Leptospirosis is a disease of dogs (and people) caused by a bacteria. We often blame skunks and raccoons for carrying it and shedding it into the environment by their urine but we know that other animals such as mice and rats can carry it as well. Because it is shed in urine, your dog may come into contact with it despite never seeing the mouse, rat, skunk or raccoon that gave it to them. It likes to grow in stagnant water, so puddles or even ponds. Most, but not all, cases occur in the Fall.
This is a very serious disease because the bacteria attacks the kidneys and the liver. We may diagnose it in a dog only after they are heading into kidney or liver failure! At Doon Animal Hospital we have been a little lucky and been able to save our most recent leptospirosis cases, but we know that some patients do die of this. Kidneys don’t regenerate new healthy tissue after infection though, so even if we stop the infection, the damage is permanent, shortening the lifespan of those kidneys.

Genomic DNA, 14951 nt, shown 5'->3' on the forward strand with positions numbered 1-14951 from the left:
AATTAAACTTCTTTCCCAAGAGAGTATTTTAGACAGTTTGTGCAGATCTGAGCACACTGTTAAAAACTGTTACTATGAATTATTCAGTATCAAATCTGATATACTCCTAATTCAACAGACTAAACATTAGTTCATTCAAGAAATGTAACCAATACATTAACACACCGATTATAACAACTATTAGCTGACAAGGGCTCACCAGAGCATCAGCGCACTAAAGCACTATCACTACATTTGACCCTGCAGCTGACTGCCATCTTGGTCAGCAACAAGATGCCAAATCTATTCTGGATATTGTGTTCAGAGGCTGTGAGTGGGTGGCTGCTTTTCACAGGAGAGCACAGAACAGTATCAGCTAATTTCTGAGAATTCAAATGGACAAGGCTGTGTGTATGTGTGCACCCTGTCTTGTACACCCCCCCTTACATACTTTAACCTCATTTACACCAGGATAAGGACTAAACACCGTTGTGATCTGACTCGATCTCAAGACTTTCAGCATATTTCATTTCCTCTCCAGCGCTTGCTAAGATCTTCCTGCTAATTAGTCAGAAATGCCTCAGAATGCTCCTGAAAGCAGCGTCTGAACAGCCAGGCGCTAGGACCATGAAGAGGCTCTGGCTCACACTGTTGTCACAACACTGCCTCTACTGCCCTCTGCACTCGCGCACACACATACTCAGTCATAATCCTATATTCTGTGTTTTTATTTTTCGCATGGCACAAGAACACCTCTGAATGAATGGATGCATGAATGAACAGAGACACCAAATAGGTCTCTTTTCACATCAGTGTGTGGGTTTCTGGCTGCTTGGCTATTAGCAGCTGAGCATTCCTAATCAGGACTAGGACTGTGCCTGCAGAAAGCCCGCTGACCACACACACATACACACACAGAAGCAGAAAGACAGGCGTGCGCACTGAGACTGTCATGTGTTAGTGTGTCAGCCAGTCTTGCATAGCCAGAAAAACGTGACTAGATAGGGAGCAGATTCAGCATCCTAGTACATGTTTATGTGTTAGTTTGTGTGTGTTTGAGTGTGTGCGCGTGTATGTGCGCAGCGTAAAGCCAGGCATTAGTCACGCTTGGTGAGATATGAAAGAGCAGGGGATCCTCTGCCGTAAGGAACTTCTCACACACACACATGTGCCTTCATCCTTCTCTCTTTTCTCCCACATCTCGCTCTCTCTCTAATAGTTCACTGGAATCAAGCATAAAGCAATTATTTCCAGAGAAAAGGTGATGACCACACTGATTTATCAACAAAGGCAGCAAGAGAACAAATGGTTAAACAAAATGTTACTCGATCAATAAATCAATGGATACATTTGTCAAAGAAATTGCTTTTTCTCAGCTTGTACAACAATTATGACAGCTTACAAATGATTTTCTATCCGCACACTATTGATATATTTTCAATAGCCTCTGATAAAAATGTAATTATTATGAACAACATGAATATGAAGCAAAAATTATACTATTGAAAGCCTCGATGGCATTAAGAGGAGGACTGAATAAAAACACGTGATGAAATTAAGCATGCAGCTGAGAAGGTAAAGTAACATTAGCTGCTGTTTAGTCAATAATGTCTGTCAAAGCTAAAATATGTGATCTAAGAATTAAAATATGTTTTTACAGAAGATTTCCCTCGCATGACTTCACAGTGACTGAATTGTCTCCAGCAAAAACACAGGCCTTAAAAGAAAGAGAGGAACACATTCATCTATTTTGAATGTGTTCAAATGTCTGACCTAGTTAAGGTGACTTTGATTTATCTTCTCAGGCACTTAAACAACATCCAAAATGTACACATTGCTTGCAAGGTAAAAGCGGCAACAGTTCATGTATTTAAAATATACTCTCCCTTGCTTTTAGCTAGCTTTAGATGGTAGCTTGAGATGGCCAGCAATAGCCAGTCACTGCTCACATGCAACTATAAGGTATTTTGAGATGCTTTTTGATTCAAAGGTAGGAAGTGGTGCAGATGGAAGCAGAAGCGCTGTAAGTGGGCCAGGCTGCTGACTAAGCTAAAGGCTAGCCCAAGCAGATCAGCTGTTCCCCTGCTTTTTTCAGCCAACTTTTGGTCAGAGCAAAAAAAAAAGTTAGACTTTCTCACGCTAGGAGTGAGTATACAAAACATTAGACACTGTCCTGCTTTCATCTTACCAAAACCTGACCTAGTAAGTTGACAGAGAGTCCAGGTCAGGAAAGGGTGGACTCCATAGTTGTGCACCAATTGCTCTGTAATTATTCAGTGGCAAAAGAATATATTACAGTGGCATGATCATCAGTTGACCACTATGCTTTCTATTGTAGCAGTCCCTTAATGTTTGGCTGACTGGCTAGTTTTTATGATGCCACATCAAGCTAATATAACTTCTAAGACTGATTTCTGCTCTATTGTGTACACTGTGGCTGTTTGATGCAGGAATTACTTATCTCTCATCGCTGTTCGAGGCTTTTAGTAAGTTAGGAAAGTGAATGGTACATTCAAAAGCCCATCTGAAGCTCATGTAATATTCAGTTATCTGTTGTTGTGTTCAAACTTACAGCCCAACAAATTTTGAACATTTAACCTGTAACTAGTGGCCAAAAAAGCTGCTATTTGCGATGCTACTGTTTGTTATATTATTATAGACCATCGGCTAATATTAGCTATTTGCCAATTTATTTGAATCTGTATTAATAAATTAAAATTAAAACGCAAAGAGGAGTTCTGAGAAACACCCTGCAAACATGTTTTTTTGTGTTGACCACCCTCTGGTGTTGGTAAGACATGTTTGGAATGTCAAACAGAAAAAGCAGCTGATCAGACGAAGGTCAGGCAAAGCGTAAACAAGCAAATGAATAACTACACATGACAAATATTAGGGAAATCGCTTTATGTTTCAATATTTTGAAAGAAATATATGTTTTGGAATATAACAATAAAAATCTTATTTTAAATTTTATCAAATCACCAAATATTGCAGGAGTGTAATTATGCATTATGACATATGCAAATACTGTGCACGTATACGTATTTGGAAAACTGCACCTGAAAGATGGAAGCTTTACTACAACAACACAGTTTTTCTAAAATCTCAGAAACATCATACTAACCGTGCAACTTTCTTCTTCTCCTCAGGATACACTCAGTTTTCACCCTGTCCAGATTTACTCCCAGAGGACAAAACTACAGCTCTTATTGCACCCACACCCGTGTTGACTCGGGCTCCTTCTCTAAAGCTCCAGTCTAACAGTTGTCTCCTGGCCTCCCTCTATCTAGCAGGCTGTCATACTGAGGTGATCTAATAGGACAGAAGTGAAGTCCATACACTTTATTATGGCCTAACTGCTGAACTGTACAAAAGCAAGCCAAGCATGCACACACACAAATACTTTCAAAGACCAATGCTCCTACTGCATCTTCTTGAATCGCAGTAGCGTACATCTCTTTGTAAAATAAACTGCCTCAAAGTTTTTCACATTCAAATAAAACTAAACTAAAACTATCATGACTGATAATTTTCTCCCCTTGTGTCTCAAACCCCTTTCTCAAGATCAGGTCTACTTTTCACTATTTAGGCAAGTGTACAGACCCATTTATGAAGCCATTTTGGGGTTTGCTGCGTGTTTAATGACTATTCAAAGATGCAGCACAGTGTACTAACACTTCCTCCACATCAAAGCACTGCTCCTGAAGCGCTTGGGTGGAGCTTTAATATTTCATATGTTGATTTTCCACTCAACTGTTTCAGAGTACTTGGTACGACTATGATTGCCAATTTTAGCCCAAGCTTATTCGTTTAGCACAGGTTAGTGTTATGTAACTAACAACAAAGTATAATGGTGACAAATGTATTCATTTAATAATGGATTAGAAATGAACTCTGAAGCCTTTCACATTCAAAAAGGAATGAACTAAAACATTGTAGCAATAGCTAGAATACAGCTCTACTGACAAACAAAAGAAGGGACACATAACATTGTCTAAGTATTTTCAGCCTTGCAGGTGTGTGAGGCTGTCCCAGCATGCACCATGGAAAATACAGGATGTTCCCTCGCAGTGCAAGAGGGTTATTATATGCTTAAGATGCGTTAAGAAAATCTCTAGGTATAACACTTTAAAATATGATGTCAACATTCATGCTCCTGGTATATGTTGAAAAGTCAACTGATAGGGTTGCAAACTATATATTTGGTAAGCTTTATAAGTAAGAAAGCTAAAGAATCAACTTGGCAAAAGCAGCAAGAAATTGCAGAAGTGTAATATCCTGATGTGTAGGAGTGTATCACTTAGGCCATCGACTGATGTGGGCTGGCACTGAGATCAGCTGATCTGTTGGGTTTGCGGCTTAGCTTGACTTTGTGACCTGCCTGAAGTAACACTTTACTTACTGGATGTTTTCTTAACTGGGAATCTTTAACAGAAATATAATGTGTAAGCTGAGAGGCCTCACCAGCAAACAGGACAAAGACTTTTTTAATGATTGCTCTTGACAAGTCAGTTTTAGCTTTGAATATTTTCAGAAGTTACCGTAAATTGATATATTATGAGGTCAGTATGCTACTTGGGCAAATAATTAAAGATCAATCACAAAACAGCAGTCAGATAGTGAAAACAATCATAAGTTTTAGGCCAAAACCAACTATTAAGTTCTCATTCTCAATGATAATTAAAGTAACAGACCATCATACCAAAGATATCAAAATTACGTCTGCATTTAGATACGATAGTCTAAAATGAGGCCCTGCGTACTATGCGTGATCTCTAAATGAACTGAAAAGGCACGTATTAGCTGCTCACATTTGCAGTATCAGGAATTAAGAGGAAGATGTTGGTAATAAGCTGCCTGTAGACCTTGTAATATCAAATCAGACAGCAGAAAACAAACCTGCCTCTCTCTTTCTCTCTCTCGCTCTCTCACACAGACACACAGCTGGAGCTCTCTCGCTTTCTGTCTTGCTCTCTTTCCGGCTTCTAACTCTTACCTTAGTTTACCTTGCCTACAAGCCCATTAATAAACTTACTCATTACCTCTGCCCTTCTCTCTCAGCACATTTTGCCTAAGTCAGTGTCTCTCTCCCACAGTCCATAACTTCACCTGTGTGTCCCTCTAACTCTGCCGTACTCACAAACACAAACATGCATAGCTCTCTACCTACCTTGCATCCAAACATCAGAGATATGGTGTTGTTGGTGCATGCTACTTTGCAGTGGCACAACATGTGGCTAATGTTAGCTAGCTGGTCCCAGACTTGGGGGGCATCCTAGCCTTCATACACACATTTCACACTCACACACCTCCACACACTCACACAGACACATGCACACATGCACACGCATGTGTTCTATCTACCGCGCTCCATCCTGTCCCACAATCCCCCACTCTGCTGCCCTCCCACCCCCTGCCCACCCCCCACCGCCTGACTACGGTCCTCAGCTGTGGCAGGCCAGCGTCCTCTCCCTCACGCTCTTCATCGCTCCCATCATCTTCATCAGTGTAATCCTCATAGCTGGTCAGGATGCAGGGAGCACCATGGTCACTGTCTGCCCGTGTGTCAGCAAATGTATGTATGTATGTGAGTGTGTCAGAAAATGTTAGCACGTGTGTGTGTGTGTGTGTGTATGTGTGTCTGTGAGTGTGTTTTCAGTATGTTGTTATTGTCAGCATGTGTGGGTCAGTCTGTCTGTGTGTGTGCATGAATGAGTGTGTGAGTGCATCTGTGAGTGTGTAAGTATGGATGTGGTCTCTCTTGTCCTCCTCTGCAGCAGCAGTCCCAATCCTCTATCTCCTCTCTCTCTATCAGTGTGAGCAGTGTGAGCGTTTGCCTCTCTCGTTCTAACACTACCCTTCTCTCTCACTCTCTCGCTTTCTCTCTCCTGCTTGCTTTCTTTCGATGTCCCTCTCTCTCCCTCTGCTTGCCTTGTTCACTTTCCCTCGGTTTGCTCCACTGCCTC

Some people will bring their new puppy into us stating that their breeder told them that their line or breed can’t have leptospira vaccines due to vaccine reactions. This is almost always absolutely unfounded. Numerous studies have shown that leptospira vaccines do not cause more reactions than other vaccines, and here at Doon Animal Hospital, we see very few reactions. Maybe it is because we encourage separating the vaccines and giving them at separate times. We DO SEE LEPTOSPIRA INFECTIONS THOUGH! So avoiding that vaccine is doing a disservice to your puppy in my humble opinion. I would never do this, but we have a client who told me to give out his telephone number to anyone who declined the vaccine because his previous dog died of it, after his previous vet did not vaccinate for leptospirosis.